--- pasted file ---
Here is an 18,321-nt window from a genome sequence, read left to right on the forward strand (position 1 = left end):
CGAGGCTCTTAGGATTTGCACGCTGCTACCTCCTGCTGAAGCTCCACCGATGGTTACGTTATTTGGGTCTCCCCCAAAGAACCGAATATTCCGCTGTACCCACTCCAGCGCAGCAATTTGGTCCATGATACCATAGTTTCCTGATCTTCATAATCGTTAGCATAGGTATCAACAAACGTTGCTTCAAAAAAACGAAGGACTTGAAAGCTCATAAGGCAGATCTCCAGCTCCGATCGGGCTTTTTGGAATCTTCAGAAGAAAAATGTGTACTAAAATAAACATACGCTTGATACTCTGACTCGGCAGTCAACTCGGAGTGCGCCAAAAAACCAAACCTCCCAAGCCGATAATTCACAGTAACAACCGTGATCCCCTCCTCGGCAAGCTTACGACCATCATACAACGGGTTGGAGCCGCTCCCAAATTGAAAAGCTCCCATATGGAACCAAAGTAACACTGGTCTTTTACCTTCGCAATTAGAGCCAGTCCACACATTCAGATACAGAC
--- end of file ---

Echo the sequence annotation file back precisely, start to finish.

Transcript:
Here is an 18,321-nt window from a genome sequence, read left to right on the forward strand (position 1 = left end):
CGAGGCTCTTAGGATTTGCACGCTGCTACCTCCTGCTGAAGCTCCACCGATGGTTACGTTATTTGGGTCTCCCCCAAAGAACCGAATATTCCGCTGTACCCACTCCAGCGCAGCAATTTGGTCCATGATACCATAGTTTCCTGATCTTCATAATCGTTAGCATAGGTATCAACAAACGTTGCTTCAAAAAAACGAAGGACTTGAAAGCTCATAAGGCAGATCTCCAGCTCCGATCGGGCTTTTTGGAATCTTCAGAAGAAAAATGTGTACTAAAATAAACATACGCTTGATACTCTGACTCGGCAGTCAACTCGGAGTGCGCCAAAAAACCAAACCTCCCAAGCCGATAATTCACAGTAACAACCGTGATCCCCTCCTCGGCAAGCTTACGACCATCATACAACGGGTTGGAGCCGCTCCCAAATTGAAAAGCTCCCATATGGAACCAAAGTAACACTGGTCTTTTACCTTCGCAATTAGAGCCAGTCCACACATTCAGATACAGAC